With permission, Mr. Speaker, I wish to make a statement on electricity restrictions.
My right hon. Friend the Secretary of State for Trade and Industry told the House on Monday last that the situation on electricity supplies had improved as a result of a number of factors, particularly the withdrawal of pickets from the power stations. He added that the immediate priority would be to get industry back into full production as soon as possible. Since then the recovery programme for getting fuel supplies to power stations has made very good progress, and substantial quantities of coal and essential supplies have been delivered and much more is on the way.
On the assumption that there is a favourable outcome to the miners' ballot, it is my intention to revoke, with effect from midnight Sunday, the directions prohibiting the use of electricity by industry on certain specified days. I must, however, point out that on their two high-risk days they will still be subject to rota disconnections. Those large consumers which have received directions to restrict their demand and consumption to 60 per cent. of normal will be permitted to increase their consumption to 85 per cent. of normal.
There are some points which I must emphasise. The most important is that this relaxation, which will be made only if there is a favourable outcome of the miners' ballot, assumes there will be a full and rapid return to work in the pits. It assumes, too, that all classes of consumers will co-operate to exercise maximum economy in the use of electricity. If consumers do not exercise economy, and, of course, if weather conditions are abnormally bad, the resulting overload on the generating system could lead to disconnections on what are at present medium-risk days. There is, therefore, an element of risk in the proposed relaxation, but, against the background of heavy unemployment and the full co-operation from the public so far, the Government think that this risk should be accepted. Following discussions with the C.B.I., this particular measure of relaxation has been chosen in order to enable industry to begin getting back towards full-time working as soon as possible.
For the time being, the other restrictions must remain; but I have the position under constant review and shall introduce further relaxations as soon as circumstances permit.
We on this side are grateful for the Minister's statement. However, while we welcome the relaxation towards the normal supply position, we note that he has had discussions with the Confederation of British Industry. Does he not think that it is now advisable to have discussions with the National Union of Mineworkers? We understand from a broadcast today on "The World at One" that Mr. Laurence Daly has said that, assuming that the ballot goes in favour of an early return to work, they are prepared to co-operate.
Assuming a normal return to work on Monday, when does the hon. Gentleman now expect industry to get back to full-time working, especially in view of today's terrible unemployment figures? When does he expect the normal supply position to be restored to the domestic consumer?
I absolutely agree on the first point, and I shall be making arrangements for discussion with the National Union of Mineworkers on the aspect to which the hon. Gentleman has referred. With regard to the prospects for industry getting back to full-time working, this will obviously build up progressively and fairly rapidly during the coming week. I cannot be more specific, because it depends on individual company plans and how they organise their working programme. As for domestic restrictions, clearly the rota disconnections will continue. As I said, this is under continuing review the whole time, and as soon as it is possible progressively to relax on these rota disconnections this will be done.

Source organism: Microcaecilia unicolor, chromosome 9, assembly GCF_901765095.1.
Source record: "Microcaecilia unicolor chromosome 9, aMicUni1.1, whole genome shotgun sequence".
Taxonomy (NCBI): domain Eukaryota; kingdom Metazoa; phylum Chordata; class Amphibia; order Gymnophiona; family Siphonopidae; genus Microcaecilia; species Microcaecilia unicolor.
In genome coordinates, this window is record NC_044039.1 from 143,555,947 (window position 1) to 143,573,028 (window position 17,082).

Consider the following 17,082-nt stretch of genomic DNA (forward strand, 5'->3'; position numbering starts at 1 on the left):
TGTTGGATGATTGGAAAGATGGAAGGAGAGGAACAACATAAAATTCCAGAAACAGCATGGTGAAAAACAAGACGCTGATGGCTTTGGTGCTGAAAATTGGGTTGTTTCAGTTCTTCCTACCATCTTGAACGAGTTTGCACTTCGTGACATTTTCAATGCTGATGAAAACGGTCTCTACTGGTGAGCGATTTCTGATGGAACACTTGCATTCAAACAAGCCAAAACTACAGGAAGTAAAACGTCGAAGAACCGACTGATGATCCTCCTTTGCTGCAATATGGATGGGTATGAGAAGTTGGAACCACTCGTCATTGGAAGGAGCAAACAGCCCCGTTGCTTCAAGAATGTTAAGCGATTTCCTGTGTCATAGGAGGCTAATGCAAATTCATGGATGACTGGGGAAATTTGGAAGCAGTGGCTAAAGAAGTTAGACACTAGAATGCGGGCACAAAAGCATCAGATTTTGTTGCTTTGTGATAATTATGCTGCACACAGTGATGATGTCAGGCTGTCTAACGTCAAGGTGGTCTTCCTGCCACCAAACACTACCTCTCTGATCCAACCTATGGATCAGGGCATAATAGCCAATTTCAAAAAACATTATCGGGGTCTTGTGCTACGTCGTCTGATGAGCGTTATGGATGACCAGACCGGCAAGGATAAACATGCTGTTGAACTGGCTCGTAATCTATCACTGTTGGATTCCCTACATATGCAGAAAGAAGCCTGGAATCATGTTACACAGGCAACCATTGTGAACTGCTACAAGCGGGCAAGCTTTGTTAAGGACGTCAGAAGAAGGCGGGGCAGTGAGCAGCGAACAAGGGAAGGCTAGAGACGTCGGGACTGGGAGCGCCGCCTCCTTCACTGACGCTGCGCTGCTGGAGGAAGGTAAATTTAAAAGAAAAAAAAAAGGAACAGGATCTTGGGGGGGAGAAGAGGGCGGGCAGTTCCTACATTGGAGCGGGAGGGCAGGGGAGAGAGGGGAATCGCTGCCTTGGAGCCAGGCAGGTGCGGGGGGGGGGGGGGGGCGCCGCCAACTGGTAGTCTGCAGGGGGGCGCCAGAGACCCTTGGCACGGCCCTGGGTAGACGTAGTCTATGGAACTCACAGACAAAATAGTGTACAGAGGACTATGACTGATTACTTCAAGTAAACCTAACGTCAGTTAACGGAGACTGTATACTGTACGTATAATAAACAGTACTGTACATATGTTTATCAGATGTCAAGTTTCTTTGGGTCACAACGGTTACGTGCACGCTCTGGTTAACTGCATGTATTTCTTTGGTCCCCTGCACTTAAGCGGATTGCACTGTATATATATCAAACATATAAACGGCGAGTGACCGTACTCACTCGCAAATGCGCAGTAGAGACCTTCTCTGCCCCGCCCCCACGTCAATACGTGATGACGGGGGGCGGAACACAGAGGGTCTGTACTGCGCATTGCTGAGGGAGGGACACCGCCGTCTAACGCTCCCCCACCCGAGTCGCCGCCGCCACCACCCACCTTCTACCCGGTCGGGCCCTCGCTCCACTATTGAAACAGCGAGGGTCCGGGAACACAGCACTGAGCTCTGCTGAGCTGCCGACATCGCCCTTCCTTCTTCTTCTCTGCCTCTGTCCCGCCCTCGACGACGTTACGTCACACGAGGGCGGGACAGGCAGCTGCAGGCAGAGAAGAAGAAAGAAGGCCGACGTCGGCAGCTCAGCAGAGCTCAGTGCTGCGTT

Does my hon. Friend agree that the Government should now give urgent priority to a fundamental and forward-looking review of national fuel policy, particularly with regard to reducing the over-dependence upon one source of fuel for the generation of our electric power?
Is the Minister aware that, welcome though his proposals are, they reflect little or no credit on his Department, and that his efforts to introduce oil into coal-fired stations during the course of recovery from the dispute could have done much to jeopardise the speedy return to normal which we all want? Will he make a statement on this matter as early as possible?
While one congratulates the electricity generating authorities on their resilience and the speed with which they are resuming normal services, would my hon. Friend bear in mind that back benchers have the most extraordinary difficulty in extracting reliable information about fuel and power from his Department? Would he not consider publishing a White Paper setting down carefully all the economic and financial consequences of this calamitous strike?
This point was answered by my right hon. Friend on Monday of this week. My hon. Friend will no doubt refresh his memory on that. I have never found him at all unable to get the answers to the questions he puts. The question of the full cost of the strike is, of course, under study at the moment; it is too early to give precise figures.
Could the Minister clear up one point? In his statement today he said that the withdrawal of pickets has improved the electricity supply situation. Is he aware that last week his right hon. Friend was busy defending to this House, his, the Minister of Industry's, forecast at the outset of this dispute that there were eight weeks' supply for the electricity power stations? Is he aware that there is a contradiction here? Will he tell us exactly how many days' supply were lost as a result of picketing?
No, Sir, there is no contradiction. I do not think that the hon. Gentleman studied the words of my 9th January statement closely enough. It referred to eight weeks' normal winter consumption.